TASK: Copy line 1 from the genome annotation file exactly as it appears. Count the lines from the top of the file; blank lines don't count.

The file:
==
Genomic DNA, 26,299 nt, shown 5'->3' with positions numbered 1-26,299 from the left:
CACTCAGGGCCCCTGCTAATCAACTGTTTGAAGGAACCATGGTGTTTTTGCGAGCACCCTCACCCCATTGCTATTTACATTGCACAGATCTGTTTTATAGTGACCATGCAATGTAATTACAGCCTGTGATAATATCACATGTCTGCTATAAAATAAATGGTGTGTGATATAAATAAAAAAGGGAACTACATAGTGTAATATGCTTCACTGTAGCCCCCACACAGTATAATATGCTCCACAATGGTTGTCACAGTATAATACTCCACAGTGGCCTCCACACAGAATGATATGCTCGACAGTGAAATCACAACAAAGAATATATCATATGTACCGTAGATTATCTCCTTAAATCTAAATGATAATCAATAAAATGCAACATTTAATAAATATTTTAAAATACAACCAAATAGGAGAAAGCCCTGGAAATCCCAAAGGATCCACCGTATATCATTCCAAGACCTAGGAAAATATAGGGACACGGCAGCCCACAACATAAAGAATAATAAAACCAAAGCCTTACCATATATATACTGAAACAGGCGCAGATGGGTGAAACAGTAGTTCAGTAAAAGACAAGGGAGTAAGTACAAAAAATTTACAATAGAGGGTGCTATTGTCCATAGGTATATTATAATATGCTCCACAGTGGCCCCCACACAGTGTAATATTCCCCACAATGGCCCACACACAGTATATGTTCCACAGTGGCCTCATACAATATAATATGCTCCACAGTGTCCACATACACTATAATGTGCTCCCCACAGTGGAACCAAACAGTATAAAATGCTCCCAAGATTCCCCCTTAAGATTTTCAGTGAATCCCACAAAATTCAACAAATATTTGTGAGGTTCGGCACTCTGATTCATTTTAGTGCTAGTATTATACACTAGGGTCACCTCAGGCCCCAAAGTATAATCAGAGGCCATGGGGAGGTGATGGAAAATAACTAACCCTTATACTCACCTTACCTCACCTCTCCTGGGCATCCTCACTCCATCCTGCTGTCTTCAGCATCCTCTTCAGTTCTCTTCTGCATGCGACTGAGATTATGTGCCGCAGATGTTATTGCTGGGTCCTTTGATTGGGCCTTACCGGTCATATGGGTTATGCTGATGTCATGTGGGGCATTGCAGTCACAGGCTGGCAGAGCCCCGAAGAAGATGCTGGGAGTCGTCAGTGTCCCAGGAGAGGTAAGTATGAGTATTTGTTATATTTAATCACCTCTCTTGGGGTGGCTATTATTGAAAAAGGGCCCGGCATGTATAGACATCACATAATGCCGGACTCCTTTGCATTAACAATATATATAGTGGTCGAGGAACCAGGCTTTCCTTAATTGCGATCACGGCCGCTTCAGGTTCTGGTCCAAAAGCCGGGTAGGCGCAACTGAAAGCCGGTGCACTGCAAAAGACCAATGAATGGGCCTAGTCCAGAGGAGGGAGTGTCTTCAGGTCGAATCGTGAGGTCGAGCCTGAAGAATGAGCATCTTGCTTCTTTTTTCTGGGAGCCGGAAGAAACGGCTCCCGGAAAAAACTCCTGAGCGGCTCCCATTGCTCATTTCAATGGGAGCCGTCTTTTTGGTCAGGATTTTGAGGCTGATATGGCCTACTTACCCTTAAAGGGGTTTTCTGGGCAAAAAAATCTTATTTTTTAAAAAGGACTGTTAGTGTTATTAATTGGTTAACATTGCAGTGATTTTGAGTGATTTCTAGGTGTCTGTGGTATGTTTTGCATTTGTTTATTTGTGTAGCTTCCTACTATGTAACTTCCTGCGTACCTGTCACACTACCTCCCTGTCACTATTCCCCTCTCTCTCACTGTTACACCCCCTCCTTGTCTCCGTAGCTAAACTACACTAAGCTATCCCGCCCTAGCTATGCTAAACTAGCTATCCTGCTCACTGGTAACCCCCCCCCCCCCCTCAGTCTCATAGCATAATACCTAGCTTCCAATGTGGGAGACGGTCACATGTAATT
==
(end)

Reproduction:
Genomic DNA, 26,299 nt, shown 5'->3' with positions numbered 1-26,299 from the left: